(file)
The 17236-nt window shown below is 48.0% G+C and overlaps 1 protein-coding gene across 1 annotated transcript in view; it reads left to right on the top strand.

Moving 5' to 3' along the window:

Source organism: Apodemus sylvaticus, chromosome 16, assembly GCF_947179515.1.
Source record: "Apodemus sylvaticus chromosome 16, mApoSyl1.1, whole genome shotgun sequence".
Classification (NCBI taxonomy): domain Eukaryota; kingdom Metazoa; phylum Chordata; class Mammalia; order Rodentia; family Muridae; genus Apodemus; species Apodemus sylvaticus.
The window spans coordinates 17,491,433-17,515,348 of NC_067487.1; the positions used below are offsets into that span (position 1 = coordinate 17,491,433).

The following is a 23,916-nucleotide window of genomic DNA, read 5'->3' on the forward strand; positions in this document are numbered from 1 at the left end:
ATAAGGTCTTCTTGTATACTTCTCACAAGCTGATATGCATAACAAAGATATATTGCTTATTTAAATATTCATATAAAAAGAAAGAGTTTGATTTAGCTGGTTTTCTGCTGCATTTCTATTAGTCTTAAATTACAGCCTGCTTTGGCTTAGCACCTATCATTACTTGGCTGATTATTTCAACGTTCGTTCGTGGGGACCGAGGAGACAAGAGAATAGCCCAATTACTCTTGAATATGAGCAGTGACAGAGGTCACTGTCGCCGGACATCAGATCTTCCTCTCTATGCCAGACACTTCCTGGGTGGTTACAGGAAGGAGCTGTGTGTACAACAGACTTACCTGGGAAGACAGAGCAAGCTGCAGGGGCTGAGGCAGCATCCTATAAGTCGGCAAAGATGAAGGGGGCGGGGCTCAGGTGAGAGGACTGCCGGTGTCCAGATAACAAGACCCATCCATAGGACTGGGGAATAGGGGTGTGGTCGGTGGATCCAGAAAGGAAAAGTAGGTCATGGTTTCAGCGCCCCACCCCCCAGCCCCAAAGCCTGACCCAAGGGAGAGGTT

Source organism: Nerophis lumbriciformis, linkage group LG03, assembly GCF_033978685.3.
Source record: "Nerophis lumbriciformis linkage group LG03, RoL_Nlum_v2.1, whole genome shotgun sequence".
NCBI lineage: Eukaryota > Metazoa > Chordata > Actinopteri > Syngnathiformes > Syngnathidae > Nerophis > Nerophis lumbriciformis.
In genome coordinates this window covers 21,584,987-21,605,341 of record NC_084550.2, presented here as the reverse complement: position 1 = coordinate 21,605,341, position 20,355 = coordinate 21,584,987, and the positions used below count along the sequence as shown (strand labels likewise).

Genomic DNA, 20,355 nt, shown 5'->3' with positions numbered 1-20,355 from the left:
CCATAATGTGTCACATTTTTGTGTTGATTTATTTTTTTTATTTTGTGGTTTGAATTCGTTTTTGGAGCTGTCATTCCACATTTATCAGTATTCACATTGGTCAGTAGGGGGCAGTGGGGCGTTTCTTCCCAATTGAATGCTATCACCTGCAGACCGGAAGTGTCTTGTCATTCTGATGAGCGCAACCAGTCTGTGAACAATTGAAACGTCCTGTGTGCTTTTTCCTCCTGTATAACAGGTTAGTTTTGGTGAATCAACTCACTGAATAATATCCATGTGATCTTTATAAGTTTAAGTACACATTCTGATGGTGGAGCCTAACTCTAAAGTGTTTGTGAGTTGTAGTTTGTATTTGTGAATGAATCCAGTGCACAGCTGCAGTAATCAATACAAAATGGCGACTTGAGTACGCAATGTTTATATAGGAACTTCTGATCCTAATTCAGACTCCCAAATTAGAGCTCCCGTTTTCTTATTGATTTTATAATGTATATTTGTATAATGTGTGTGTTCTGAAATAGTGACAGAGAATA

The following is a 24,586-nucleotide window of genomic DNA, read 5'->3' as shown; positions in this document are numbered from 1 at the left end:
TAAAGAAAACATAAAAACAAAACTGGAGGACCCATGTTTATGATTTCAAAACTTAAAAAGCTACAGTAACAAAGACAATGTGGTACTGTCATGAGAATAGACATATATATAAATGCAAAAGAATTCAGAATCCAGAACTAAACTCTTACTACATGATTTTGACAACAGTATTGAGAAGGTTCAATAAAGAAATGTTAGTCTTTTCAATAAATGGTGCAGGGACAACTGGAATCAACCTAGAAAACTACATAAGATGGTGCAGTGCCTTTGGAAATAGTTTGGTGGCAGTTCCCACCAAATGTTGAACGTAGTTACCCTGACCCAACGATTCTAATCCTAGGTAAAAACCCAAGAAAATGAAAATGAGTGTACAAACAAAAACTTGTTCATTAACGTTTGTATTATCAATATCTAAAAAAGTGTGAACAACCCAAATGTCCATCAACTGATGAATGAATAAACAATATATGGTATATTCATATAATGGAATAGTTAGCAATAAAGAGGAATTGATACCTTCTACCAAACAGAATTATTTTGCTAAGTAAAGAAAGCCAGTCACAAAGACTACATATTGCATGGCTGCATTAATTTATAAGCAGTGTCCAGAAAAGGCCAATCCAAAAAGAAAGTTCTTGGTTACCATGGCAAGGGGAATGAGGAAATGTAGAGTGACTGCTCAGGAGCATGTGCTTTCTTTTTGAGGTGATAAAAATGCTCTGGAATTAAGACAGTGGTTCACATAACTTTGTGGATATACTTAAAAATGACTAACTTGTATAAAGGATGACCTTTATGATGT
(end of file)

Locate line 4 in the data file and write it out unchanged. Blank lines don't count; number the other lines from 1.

Source record: "Apodemus sylvaticus chromosome 16, mApoSyl1.1, whole genome shotgun sequence".